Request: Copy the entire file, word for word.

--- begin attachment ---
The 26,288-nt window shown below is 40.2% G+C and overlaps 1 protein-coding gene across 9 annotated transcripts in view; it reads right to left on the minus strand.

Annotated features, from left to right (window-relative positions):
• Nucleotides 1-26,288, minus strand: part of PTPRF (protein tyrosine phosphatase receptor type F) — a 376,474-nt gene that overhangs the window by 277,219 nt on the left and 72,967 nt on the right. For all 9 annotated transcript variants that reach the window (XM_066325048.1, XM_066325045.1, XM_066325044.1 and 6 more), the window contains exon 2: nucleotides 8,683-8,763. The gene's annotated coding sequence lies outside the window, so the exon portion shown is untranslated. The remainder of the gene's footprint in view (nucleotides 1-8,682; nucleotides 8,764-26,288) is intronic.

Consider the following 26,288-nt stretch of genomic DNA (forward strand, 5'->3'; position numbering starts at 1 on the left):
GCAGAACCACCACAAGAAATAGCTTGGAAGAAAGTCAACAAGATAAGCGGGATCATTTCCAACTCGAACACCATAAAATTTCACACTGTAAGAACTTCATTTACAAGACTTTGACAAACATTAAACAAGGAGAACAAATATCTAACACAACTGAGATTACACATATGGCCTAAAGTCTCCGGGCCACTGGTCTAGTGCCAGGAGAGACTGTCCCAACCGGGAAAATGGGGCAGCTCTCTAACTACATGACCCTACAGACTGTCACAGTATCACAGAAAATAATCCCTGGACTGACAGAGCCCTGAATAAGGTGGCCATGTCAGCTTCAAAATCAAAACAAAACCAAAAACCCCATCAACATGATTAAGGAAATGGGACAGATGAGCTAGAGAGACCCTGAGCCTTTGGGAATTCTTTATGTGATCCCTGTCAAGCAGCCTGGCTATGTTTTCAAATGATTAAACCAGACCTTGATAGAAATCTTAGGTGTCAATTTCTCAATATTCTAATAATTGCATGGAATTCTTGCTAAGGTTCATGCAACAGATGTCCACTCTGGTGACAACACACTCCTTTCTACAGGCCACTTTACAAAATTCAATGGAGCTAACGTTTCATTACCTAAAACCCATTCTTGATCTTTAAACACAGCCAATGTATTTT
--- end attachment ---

The 26,288-nt window shown below is 40.2% G+C and overlaps 1 protein-coding gene across 9 annotated transcripts in view; it reads right to left on the minus strand.

Annotated features, from left to right (window-relative positions):
• Nucleotides 1-26,288, minus strand: part of PTPRF (protein tyrosine phosphatase receptor type F) — a 376,474-nt gene that overhangs the window by 277,219 nt on the left and 72,967 nt on the right. For all 9 annotated transcript variants that reach the window (XM_066325048.1, XM_066325045.1, XM_066325044.1 and 6 more), the window contains exon 2: nucleotides 8,683-8,763. The gene's annotated coding sequence lies outside the window, so the exon portion shown is untranslated. The remainder of the gene's footprint in view (nucleotides 1-8,682; nucleotides 8,764-26,288) is intronic.

Consider the following 26,288-nt stretch of genomic DNA (forward strand, 5'->3'; position numbering starts at 1 on the left):
GCAGAACCACCACAAGAAATAGCTTGGAAGAAAGTCAACAAGATAAGCGGGATCATTTCCAACTCGAACACCATAAAATTTCACACTGTAAGAACTTCATTTACAAGACTTTGACAAACATTAAACAAGGAGAACAAATATCTAACACAACTGAGATTACACATATGGCCTAAAGTCTCCGGGCCACTGGTCTAGTGCCAGGAGAGACTGTCCCAACCGGGAAAATGGGGCAGCTCTCTAACTACATGACCCTACAGACTGTCACAGTATCACAGAAAATAATCCCTGGACTGACAGAGCCCTGAATAAGGTGGCCATGTCAGCTTCAAAATCAAAACAAAACCAAAAACCCCATCAACATGATTAAGGAAATGGGACAGATGAGCTAGAGAGACCCTGAGCCTTTGGGAATTCTTTATGTGATCCCTGTCAAGCAGCCTGGCTATGTTTTCAAATGATTAAACCAGACCTTGATAGAAATCTTAGGTGTCAATTTCTCAATATTCTAATAATTGCATGGAATTCTTGCTAAGGTTCATGCAACAGATGTCCACTCTGGTGACAACACACTCCTTTCTACAGGCCACTTTACAAAATTCAATGGAGCTAACGTTTCATTACCTAAAACCCATTCTTGATCTTTAAACACAGCCAATGTATTTT